The Research Triangle Park Foundation recently kicked off a contest aimed at helping women-owned businesses take flight.
TrailblazHER is a contest meant to foster a strong community of women entrepreneurs and small business owners while providing one entrepreneur with free co-working space and other business services valued at more than $11,000, according to Anna Rhyne, programs manager at Research Triangle Park (RTP).
The contest is open to women-owned businesses or companies that focus on women. The deadline to apply is 4 p.m. Oct. 12.
“This past calendar year, we’ve taken a different approach to our programs in that we’ve really focused on the women in our region, both in terms of the women entrepreneurs in The Frontier, as well as leaders in our big park companies,” Rhyne explained. “There’s been a shift in how our companies have been thinking. There’s really been a lot of focus on women’s groups, on hiring more women and minorities, and for us, we thought that as the steward of the park, we need to be leading the way, too.”
For the winner of the contest, Rhyne said, having a space to launch a business or grow an idea won’t be an issue since the prize includes a year at The Frontier.
“We have this great office space and part of our mission is to help build the region’s economy and help smaller companies grow and interact with bigger companies in RTP,” Rhyne said. “The winner won’t have to worry about where to work; she can focus on the business and get to interact with the community we have at The Frontier.”
Women across all of North Carolina are encouraged to participate in the contest.
“We have a statewide mission. We’re located in the Triangle, but we serve the entire state of North Carolina,” Rhyne said.
The contest is broken into two main judging portions. A panel of judges, who also happen to be business owners affiliated with The Frontier, will judge a portion of the contest. Another portion of the contest is open to the public. Contestants will produce a video about why she should be the next TrailblazHER, and those will be subject to a public vote.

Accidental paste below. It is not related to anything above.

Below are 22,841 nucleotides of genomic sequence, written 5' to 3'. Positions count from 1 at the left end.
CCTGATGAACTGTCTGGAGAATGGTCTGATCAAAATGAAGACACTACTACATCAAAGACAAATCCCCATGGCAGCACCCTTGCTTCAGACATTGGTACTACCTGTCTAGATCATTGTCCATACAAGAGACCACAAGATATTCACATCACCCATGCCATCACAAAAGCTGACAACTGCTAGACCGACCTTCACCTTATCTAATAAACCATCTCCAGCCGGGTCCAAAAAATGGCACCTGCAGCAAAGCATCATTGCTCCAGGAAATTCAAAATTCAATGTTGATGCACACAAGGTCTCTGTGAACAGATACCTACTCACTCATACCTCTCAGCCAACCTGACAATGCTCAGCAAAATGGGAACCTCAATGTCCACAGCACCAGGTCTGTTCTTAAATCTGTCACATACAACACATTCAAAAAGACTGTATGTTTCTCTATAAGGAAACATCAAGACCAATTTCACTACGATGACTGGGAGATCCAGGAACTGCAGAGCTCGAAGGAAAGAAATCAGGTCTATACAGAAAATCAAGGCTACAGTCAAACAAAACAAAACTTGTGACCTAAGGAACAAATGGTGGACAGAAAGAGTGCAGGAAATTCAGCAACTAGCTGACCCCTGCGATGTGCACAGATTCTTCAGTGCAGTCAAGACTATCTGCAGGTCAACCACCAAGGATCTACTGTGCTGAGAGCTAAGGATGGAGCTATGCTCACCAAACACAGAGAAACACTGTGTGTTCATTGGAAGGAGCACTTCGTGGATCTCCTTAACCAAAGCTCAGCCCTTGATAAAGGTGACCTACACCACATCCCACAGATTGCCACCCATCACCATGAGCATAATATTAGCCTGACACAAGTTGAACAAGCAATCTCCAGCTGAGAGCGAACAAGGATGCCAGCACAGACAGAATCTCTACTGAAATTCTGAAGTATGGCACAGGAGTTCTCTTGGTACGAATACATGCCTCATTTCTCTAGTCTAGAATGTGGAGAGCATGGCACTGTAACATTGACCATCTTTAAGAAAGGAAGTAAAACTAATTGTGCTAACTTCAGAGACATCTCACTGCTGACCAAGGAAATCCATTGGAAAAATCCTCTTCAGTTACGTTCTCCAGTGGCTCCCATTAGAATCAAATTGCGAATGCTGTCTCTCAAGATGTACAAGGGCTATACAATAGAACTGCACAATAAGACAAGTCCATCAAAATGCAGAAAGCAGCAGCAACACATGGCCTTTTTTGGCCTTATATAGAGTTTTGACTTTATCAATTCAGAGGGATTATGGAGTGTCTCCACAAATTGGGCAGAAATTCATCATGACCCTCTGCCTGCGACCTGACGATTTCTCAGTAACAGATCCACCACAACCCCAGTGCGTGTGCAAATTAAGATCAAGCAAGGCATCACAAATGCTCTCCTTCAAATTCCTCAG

“We’re looking for someone who really buys into our mission of building community, contributing to the community and serving the community, someone who likes bouncing ideas off others and who wants to collaborate on projects and offer her expertise. That’s a big factor for us – somebody who really embodies that personality,” Rhyne said.
For Alisa Herr, founder of Unity Digital Agency and a judge in the contest, she’s looking for one thing above all else in the contestants – passion.
Herr, who launched her digital agency a year ago, is a tenant in The Frontier.
“When I started my business, I chose this place as my home base,” Herr said. “I’ve become friends with the staff and I feel like it’s just a really supportive place. They’ve been really helpful to me over the past year as I’ve been trying to get my business on its feet.”
Herr also knows the challenges facing an entrepreneur during a company’s infancy.
“I think I really learned just how important community is,” Herr said when asked about first-year challenges in growing her business. “I already felt that community was really important. I am a mom and when my kids were babies I felt how helpful it is to have a village. It was surprising to me – realizing that in starting a company it takes a village. You need support of other people who understand what you’re going through … how enjoyable it can be and how incredibly difficult it can be.
In addition to free office space, the prize also consists of donated consultation hours, Herr said.
“I think that the connections that are going to come out of that are going to be so invaluable in getting to know other businesses in the area,” she said. “It’s a built-in network that they’re going to be able to access and utilize.”
Editor's note: An earlier version of this story incorrectly named Alisa Herr's digital agency. It is called Unity Digital Agency.